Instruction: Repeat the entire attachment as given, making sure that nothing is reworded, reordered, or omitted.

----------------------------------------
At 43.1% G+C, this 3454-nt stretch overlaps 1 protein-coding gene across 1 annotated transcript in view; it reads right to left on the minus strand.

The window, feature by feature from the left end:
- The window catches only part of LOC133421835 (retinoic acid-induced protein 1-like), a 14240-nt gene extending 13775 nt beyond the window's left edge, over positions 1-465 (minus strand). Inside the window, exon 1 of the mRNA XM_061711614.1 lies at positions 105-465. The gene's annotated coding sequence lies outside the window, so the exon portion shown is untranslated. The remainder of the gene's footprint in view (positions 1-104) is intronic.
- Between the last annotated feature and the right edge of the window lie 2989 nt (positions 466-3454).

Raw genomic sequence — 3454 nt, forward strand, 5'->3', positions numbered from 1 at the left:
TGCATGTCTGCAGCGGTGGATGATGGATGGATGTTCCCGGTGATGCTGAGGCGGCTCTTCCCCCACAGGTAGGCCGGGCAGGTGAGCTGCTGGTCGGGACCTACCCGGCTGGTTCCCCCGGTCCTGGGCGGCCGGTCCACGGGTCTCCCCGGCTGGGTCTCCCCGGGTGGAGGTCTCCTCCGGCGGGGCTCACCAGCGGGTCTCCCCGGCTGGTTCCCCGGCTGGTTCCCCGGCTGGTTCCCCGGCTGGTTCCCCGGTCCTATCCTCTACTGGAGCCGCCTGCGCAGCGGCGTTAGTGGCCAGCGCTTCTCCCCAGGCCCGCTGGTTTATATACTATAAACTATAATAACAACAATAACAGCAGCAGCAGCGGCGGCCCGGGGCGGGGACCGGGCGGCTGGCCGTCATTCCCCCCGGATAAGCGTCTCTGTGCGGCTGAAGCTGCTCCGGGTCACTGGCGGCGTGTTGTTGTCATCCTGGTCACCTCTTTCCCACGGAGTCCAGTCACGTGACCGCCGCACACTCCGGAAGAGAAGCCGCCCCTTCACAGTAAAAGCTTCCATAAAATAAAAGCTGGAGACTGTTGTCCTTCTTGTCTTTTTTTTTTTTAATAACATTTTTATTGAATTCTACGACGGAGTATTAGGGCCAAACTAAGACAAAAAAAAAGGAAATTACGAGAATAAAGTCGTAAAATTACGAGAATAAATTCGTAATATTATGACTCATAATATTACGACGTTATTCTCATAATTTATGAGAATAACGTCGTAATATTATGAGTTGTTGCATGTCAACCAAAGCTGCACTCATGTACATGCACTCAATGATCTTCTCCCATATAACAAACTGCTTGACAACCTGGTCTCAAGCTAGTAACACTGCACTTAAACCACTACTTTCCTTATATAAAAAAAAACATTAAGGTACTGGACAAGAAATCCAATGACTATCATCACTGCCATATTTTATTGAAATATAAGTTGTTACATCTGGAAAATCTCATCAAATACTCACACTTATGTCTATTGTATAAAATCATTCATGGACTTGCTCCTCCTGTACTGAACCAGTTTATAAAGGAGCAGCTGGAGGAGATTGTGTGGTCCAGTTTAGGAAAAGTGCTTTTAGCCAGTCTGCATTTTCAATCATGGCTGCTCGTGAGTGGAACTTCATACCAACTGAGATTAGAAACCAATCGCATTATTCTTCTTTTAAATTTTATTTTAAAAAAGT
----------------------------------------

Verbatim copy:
At 43.1% G+C, this 3454-nt stretch overlaps 1 protein-coding gene across 1 annotated transcript in view; it reads right to left on the minus strand.

The window, feature by feature from the left end:
- The window catches only part of LOC133421835 (retinoic acid-induced protein 1-like), a 14240-nt gene extending 13775 nt beyond the window's left edge, over positions 1-465 (minus strand). Inside the window, exon 1 of the mRNA XM_061711614.1 lies at positions 105-465. The gene's annotated coding sequence lies outside the window, so the exon portion shown is untranslated. The remainder of the gene's footprint in view (positions 1-104) is intronic.
- Between the last annotated feature and the right edge of the window lie 2989 nt (positions 466-3454).

Raw genomic sequence — 3454 nt, forward strand, 5'->3', positions numbered from 1 at the left:
TGCATGTCTGCAGCGGTGGATGATGGATGGATGTTCCCGGTGATGCTGAGGCGGCTCTTCCCCCACAGGTAGGCCGGGCAGGTGAGCTGCTGGTCGGGACCTACCCGGCTGGTTCCCCCGGTCCTGGGCGGCCGGTCCACGGGTCTCCCCGGCTGGGTCTCCCCGGGTGGAGGTCTCCTCCGGCGGGGCTCACCAGCGGGTCTCCCCGGCTGGTTCCCCGGCTGGTTCCCCGGCTGGTTCCCCGGCTGGTTCCCCGGTCCTATCCTCTACTGGAGCCGCCTGCGCAGCGGCGTTAGTGGCCAGCGCTTCTCCCCAGGCCCGCTGGTTTATATACTATAAACTATAATAACAACAATAACAGCAGCAGCAGCGGCGGCCCGGGGCGGGGACCGGGCGGCTGGCCGTCATTCCCCCCGGATAAGCGTCTCTGTGCGGCTGAAGCTGCTCCGGGTCACTGGCGGCGTGTTGTTGTCATCCTGGTCACCTCTTTCCCACGGAGTCCAGTCACGTGACCGCCGCACACTCCGGAAGAGAAGCCGCCCCTTCACAGTAAAAGCTTCCATAAAATAAAAGCTGGAGACTGTTGTCCTTCTTGTCTTTTTTTTTTTTAATAACATTTTTATTGAATTCTACGACGGAGTATTAGGGCCAAACTAAGACAAAAAAAAAGGAAATTACGAGAATAAAGTCGTAAAATTACGAGAATAAATTCGTAATATTATGACTCATAATATTACGACGTTATTCTCATAATTTATGAGAATAACGTCGTAATATTATGAGTTGTTGCATGTCAACCAAAGCTGCACTCATGTACATGCACTCAATGATCTTCTCCCATATAACAAACTGCTTGACAACCTGGTCTCAAGCTAGTAACACTGCACTTAAACCACTACTTTCCTTATATAAAAAAAAACATTAAGGTACTGGACAAGAAATCCAATGACTATCATCACTGCCATATTTTATTGAAATATAAGTTGTTACATCTGGAAAATCTCATCAAATACTCACACTTATGTCTATTGTATAAAATCATTCATGGACTTGCTCCTCCTGTACTGAACCAGTTTATAAAGGAGCAGCTGGAGGAGATTGTGTGGTCCAGTTTAGGAAAAGTGCTTTTAGCCAGTCTGCATTTTCAATCATGGCTGCTCGTGAGTGGAACTTCATACCAACTGAGATTAGAAACCAATCGCATTATTCTTCTTTTAAATTTTATTTTAAAAAAGT